Home Technology Apple Inc. (AAPL) Earnings: Wall Street Doesn’t Expect Much

Apple Inc. (AAPL) Earnings: Wall Street Doesn’t Expect Much

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Analysts have been doing a good job of setting low expectations for Apple Inc. (NASDAQ:AAPL)’s earnings report tonight. Forbes does a great job of summing up what investors are expecting: “flat revenues, minimal earnings growth due only to share buybacks, a tiny uptick in iPhone sales offset by a downtick in iPad sales.”

What to expect in Apple’s report

Consensus estimates suggest that Apple Inc. (NASDAQ:AAPL) will report earnings per share of $10.18 for the March quarter. That reflects only a 1% growth over last year’s second fiscal quarter. They’re expecting to see revenue of $43.53 billion, which is on the high end of Apple’s guidance, which was between $42 billion and $44 billion. Analysts generally believe Apple shipped 37 million iPhones and 19.5 million iPads during the March quarter.

Most analysts are already looking ahead to the June quarter, so Apple Inc. (NASDAQ:AAPL)’s guidance will likely also affect tonight’s earnings.  Once again, expectations are pretty low because the quarter is typically slow as consumers look ahead to the next iPhone and iPad models. Anticipation is believed to be even higher this year because Apple is finally expected to launch an iPhone with a larger screen.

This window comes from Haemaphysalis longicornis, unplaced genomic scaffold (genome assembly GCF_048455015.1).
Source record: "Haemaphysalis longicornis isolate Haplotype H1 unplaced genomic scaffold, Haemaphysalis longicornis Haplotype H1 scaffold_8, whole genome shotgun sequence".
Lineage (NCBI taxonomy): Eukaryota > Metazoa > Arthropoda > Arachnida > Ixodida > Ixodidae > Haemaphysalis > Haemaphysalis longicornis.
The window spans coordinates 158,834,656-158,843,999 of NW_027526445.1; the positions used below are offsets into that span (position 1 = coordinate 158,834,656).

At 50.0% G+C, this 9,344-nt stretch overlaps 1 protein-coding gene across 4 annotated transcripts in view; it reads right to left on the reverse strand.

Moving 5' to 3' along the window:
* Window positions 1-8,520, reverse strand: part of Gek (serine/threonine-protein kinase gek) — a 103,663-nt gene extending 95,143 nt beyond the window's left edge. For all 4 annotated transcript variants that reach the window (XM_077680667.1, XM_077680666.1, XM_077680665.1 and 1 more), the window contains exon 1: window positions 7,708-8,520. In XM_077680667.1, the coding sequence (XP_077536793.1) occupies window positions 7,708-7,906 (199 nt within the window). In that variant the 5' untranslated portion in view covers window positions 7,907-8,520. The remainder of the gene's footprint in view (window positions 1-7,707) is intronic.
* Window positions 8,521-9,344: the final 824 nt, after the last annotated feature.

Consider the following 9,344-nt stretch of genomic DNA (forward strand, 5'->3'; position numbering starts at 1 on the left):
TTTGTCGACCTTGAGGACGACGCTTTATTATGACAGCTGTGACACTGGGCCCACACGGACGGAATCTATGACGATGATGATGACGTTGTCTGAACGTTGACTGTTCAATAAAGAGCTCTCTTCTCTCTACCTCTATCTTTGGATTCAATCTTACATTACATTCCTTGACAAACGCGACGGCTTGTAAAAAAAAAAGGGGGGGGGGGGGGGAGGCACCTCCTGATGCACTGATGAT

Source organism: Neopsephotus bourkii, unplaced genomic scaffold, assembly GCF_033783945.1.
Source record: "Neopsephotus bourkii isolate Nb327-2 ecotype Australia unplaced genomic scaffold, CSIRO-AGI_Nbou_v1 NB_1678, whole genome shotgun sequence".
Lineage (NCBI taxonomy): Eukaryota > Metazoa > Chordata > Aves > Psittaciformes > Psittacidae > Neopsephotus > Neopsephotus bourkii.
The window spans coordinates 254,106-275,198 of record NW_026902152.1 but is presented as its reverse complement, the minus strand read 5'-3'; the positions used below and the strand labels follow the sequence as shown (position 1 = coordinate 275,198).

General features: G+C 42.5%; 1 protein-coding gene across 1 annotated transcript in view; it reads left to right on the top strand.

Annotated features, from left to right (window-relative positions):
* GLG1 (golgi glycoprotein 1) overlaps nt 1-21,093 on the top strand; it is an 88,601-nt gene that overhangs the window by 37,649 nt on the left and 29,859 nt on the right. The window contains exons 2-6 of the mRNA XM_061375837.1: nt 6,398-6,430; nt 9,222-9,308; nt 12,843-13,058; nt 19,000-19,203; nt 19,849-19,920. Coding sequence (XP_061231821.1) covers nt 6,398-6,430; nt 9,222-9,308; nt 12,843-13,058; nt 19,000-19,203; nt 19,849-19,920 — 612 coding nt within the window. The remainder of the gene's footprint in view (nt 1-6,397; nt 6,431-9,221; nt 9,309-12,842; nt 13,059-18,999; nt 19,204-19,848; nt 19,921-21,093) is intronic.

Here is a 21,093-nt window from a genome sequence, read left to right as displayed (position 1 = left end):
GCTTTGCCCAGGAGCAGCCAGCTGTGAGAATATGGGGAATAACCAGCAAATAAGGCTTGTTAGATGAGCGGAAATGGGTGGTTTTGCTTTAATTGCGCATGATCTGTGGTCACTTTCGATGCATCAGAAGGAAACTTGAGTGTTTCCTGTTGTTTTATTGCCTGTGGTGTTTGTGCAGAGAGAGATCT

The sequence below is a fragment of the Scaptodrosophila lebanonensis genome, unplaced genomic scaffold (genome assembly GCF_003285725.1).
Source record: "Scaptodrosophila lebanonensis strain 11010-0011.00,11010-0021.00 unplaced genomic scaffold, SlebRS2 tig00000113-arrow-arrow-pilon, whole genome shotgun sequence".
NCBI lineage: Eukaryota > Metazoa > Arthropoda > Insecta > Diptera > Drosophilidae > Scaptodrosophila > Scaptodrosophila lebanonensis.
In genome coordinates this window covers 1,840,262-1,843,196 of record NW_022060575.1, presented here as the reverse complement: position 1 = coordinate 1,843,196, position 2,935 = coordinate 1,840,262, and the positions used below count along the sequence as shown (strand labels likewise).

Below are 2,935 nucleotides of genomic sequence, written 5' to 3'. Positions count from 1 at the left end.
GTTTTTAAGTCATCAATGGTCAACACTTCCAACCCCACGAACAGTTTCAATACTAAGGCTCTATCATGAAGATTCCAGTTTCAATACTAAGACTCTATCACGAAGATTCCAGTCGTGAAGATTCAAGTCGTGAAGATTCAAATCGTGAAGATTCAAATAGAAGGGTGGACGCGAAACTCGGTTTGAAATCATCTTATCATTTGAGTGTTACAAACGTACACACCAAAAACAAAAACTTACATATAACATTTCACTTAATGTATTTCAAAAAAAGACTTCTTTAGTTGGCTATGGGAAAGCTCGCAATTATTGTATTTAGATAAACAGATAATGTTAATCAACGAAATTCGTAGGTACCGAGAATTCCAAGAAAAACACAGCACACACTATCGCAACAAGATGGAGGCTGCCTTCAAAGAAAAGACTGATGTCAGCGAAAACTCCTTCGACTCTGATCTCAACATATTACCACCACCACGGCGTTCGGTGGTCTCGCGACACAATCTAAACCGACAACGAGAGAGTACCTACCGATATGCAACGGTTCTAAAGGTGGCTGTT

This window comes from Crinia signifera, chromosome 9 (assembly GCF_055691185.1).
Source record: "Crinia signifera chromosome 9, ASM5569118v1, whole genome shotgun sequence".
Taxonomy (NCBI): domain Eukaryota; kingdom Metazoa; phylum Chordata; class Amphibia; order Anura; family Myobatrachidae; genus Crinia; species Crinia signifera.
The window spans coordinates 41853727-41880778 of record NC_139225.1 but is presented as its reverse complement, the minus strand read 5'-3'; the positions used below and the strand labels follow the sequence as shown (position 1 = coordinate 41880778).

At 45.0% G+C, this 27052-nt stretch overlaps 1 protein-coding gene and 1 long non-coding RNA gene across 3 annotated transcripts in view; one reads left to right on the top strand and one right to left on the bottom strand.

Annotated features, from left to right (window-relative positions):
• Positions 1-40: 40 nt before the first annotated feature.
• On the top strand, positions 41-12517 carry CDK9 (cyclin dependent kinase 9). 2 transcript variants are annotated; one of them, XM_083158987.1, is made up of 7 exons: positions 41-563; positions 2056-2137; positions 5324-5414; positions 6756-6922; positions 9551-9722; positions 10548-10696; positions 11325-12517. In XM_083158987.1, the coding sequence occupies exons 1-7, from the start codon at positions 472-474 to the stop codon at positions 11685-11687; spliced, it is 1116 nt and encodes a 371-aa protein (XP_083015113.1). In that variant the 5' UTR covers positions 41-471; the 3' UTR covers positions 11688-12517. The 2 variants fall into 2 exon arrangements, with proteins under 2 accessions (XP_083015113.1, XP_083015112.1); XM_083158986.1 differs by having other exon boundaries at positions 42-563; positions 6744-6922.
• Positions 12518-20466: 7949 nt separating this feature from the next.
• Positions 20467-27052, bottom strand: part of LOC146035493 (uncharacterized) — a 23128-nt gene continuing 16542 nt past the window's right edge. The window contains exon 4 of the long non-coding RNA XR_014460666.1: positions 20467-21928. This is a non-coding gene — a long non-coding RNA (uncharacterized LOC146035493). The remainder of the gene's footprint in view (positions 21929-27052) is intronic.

iPhone 6 expectations may weigh on Apple results

CNBC reports that consumers who are waiting for the iPhone 6 to come out may have already been holding back on buying new iPhones during the March quarter. Of course the result would be weak earnings from now until the handset is launched. ISI Group analyst Brian Marshall is one of several analysts who believe expectations around the iPhone 6 will negatively impact Apple Inc. (NASDAQ:AAPL)’s earnings.

Another reason analysts believe the March quarter will be especially weak is because Apple Inc. (NASDAQ:AAPL) launched the iPhone 5S in international markets during the fourth quarter. In the past, Apple launched it in international markets during the second fiscal quarter, which means international customers who were going to buy the handset and normally would in the March quarter have already purchased it.

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